Modern Marriage

Text by Marissa Dellatto
Illustration by Pim Phongsirivech

Nowadays, more than half of all marriages end in divorce. That means more than half of us, Generation Y, the Millennials, come from broken families. One’s “twenties” used to be known as an age for settling down, starting a family and career all at once. Times have changed, so have the goals and ambitions of the modern “twenty-something”. We opened our ears to three Emerson College students on the brink of this defining decade, to hear their thoughts on the institution of marriage and how - and if - they predict it to fit into their lives. 
    “I definitely see [marriage] in my future, but definitely in the distant future,” said a weary Rivka Herrera, 19, of Maryland.  “I don’t ever want to rush into marriage because parents went through a really bad divorce and my mom was really young when she got married.” Making that same mistake is not something Herrera intends to do. Right now, her main focuses are bettering herself and her career. “I’m a very firm believer in the fact that you have to love yourself before you can love someone else and share yourself with someone else,” preached Herrera. “ I think we’re all too young for that right now anyway, we’re all still figuring it out.”
    “Alot of my friends from home are very invested in getting married once they graduate,” said Hunter Harris, 20, of Oklahoma. “That’s just never been a priority of mine.” Harris has a “realistic” view on marriage, coming from divorced parents. She can imagine having a long term committed relationship in her future, but to her, that doesn’t have to be defined as marriage. “I don’t feel the pressure to get married out of college as much as I feel the pressure to get a job out of college,” she added. Harris faulted this difference in priorities to a love and passion of her work. “Maybe at a later time my priorities might change. For right now, having a long term committed relationship isn’t a priority for me,” she explained. “Just because I don’t think I’d have the time to devote to it.”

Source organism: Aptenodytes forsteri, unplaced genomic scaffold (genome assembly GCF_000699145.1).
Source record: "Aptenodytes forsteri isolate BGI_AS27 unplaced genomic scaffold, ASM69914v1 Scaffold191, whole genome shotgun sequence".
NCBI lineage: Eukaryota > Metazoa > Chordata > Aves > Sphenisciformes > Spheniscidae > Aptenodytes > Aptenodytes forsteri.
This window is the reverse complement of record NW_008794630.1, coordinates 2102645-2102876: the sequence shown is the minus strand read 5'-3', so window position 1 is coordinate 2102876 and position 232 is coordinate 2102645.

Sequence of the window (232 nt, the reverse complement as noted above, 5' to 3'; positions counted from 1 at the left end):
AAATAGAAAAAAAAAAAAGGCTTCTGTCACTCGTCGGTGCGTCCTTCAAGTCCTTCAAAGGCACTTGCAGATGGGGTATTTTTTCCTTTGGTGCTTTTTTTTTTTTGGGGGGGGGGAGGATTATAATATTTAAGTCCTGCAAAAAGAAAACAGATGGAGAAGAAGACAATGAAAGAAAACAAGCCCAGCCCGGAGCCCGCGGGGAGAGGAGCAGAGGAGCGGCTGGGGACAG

Zach Holden, 18, of Wisconsin, shares this difference in priorities, but from a different perspective. Though both his parents come from divorces, they’ve been married for 18 years. Despite this, Holden isn’t exactly sold on the whole idea of marriage. “It’s not something I plan for, but something I think could happen. I like to keep my options open in my life. I try not to focus too hard on finding someone perfect.,” divulged Holden.  “I think it’s highly unlikely that you are going to find someone perfect. But [if]  two intelligent individuals come together they can definitly make it work.” Currently, Holden’s main priority is focusing on his education and career. If something in the marriage relm were to come along, Holden said he would, “make room for it. If it happens, it happens.”